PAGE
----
Leap Day as Writing Inspiration

For this unique event, here are some unique suggestions for using leap day as writing inspiration.

Speculative fiction

Such an unusual day seems ready-made for inspiring speculative fiction. In the thirteen-book series, The Notebook of Doom by Troy Cummings, Alexander Bopp’s leap year birthday proves pivotal to the plot as he and his elementary school friends battle monsters in their hometown. The first book starts with Alexander moving to Stermont right around his birthday. The importance of his birthday isn’t revealed until the last book. Mr.Cummings uses this plot point cleverly and brings a cohesion to his series that I don’t always find in middle-grade books. The Notebook of Doom is a lot of fun for second and third-grade readers.

The rarity of leap year should signal something rare for the characters and plots of speculative fiction. Perhaps a character discovers her special power on February 29th and is at her most powerful on that day. A particular magical phenomenon only occurs on February 29 or during the leap year, and various parties try to take control of it.

To give a story an Indian-Jones flavor, two groups, one good and one evil, are attempting to discover some powerful object that is only accessible on February 29th. Once they find it, they must use it during the leap year. After the year is finished, the object becomes dormant.

Mystery

I’ve encountered two stories in which leap day was a crucial clue. In one short story, of which I can’t recall the title, an old diary is proved to be a fraud because the person who supposedly kept it had an entry for February 29th, 1900. Leap day occurs at the turn of the century every 400 years. 1600 and 2000 had leap days, but not 1700, 1800, and 1900,

In a radio episode of “The New Adventures of Sherlock Holmes” from the 1940’s, a Scottish nobleman waits for his inheritance, which will happen on his twenty-first birthday. Because he was born on leap day, he is 84 years old but has only had twenty actual birthdays. A key plot point, again, is the fact that 1900 did not have February 29th. The nobleman must wait until 1904 to celebrate his twenty-first birthday.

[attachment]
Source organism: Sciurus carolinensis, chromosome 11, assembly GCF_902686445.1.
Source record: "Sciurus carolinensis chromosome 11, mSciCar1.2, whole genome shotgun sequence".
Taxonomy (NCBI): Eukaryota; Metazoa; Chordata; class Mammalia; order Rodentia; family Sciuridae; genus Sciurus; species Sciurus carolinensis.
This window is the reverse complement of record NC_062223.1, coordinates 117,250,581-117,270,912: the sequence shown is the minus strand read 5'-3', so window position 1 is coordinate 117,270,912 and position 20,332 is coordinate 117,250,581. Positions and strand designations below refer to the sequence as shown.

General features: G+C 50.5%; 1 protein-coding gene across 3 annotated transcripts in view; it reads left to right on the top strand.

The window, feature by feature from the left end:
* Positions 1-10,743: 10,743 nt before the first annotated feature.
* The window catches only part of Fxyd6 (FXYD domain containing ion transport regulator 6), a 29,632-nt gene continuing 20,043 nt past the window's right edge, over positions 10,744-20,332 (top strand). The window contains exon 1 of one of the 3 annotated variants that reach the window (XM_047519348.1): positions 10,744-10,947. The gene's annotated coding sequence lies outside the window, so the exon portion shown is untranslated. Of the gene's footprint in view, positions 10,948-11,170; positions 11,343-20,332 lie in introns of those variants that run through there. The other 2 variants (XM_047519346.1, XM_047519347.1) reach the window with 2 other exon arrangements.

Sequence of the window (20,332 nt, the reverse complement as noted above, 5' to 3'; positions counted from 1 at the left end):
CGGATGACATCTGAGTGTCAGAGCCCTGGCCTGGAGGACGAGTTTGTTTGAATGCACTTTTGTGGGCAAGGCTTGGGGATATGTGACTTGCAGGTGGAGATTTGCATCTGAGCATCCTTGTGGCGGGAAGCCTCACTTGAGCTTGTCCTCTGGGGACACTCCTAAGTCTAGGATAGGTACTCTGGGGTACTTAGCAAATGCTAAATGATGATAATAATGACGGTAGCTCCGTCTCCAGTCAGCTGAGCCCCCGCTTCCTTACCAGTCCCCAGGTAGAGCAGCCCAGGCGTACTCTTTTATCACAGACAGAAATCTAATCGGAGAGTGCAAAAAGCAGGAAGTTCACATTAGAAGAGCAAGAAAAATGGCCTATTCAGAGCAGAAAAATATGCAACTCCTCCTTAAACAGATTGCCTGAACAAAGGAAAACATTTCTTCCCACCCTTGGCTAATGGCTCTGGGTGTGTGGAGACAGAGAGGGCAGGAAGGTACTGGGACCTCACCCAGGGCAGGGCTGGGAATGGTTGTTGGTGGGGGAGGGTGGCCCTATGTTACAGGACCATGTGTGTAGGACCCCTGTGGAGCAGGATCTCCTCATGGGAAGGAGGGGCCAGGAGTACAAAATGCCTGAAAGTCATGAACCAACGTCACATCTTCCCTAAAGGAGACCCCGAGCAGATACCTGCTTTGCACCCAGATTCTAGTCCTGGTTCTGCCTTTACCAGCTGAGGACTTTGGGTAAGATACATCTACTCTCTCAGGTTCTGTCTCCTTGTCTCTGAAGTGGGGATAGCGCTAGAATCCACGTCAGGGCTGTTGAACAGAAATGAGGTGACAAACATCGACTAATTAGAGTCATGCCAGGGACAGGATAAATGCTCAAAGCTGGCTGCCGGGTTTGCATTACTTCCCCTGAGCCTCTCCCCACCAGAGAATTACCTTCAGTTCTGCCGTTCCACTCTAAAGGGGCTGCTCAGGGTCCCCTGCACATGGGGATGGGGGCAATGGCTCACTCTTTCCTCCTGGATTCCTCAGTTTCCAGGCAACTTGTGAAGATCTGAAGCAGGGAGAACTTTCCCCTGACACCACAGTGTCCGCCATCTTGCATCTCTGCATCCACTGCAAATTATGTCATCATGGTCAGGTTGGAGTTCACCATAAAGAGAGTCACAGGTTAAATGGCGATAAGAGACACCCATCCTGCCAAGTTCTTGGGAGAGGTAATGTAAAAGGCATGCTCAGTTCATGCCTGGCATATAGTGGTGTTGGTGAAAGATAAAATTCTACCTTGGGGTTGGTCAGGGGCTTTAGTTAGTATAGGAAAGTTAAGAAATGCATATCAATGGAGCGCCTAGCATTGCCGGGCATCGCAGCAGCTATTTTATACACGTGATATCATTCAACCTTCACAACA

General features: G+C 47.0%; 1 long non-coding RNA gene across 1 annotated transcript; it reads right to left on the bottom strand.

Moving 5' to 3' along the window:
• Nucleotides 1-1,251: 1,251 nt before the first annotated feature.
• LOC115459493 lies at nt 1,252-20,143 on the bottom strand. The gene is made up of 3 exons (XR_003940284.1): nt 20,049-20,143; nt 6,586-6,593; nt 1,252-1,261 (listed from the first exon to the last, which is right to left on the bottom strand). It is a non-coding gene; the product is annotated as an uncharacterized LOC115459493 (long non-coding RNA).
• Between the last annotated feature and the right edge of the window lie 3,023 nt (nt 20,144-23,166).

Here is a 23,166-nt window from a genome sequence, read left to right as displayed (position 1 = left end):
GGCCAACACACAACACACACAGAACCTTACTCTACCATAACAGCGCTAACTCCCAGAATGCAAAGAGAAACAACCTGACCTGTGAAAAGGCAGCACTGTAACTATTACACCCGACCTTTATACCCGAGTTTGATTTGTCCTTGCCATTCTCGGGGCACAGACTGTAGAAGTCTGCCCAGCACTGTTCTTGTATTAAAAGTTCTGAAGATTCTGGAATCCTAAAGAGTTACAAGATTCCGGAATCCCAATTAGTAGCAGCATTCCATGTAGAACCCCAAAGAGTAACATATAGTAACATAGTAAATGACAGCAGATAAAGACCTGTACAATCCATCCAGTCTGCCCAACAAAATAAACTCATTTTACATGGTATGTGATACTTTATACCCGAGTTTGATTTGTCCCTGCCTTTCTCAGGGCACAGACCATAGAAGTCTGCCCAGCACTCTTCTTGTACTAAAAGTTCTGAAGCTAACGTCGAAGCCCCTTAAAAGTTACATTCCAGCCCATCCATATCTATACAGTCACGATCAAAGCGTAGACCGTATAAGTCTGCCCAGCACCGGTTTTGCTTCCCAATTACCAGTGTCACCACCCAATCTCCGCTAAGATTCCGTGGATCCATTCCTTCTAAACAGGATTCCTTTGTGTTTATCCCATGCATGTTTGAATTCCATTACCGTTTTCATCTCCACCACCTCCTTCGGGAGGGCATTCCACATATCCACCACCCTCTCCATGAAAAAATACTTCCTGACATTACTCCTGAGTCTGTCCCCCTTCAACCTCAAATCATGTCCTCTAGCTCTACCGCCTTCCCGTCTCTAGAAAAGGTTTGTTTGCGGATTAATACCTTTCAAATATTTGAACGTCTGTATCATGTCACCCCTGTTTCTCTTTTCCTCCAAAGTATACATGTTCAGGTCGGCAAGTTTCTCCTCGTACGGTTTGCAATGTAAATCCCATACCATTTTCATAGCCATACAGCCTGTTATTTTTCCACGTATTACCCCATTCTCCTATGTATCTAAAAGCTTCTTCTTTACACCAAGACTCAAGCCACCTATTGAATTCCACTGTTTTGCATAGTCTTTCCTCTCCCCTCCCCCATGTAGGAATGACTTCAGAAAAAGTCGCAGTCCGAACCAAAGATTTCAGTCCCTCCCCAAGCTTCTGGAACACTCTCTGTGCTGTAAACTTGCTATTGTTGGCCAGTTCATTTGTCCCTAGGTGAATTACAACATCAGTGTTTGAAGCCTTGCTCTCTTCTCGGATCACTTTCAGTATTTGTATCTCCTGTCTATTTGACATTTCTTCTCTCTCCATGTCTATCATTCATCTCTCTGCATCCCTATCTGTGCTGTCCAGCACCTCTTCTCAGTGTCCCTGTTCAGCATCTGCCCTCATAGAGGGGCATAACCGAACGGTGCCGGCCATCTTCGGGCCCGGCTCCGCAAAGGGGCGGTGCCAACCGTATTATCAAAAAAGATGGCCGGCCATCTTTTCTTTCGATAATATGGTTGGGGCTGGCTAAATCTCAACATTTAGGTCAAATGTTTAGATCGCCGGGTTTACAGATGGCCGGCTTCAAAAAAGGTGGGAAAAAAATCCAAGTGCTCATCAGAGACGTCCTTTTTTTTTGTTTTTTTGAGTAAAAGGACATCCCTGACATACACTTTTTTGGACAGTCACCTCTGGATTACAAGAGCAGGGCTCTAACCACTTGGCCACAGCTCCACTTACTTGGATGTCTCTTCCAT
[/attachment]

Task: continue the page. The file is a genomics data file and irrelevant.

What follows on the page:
Here’s another approach: greedy relatives contest the will of a wealthy woman because she instructs her lawyers not to make its contents known until the next leap day. Why the condition? A relative plays detective to uncover the answer.

Or a small town had a notorious murder committed on February 29th. Legend has it that the ghost returns every four years. The town’s tiny police force is strained to the limit dealing with an invasion of ghost hunters. When one ghost hunter turns up dead, the cops have to figure out if there’s a connection between the old murder and the new one.

Other Genres

In a romance, a couple meets on leap day. Events and their own flaws tear them apart, but on the next February 29th, they have a chance to reunite. Another idea is for a couple who met on leap day to hold a special celebration every four years, and the story charts the development of their relationship on those days.

For a family drama, a tragedy on leap day still haunts the survivors years later. On another leap day, a character somehow brings peace to the family so they can move on with their lives. Perhaps the family had a misconception about the tragedy.

For more ideas on how to February can inspire your writing, check out this post.

How can leap day as writing inspiration ignite your writing?

Monday Sparks — Writing Prompts: What’s the Mystery?

readingw-1803540_1920What’s the mystery about this quaint photo? The scene looks so peaceful. An elderly man reading a book on the porch of his small cabin. With a rifle across this knees. Things can’t be as peaceful as they seem. Here’s my opening. I’d love to hear yours.

I trudged up the dirt and spotted a man sitting on the front porch of his cabin, reading, a rifle balanced on his knees.

I stopped. Most people kept a cup of coffee or tea close by when they read. Not a gun.

The man looked up from his book, scanned me from head to toe, and then smiled. “Need help?”

“Yes. My car broke down, and I can’t get reception. Do you have a phone with a land line?”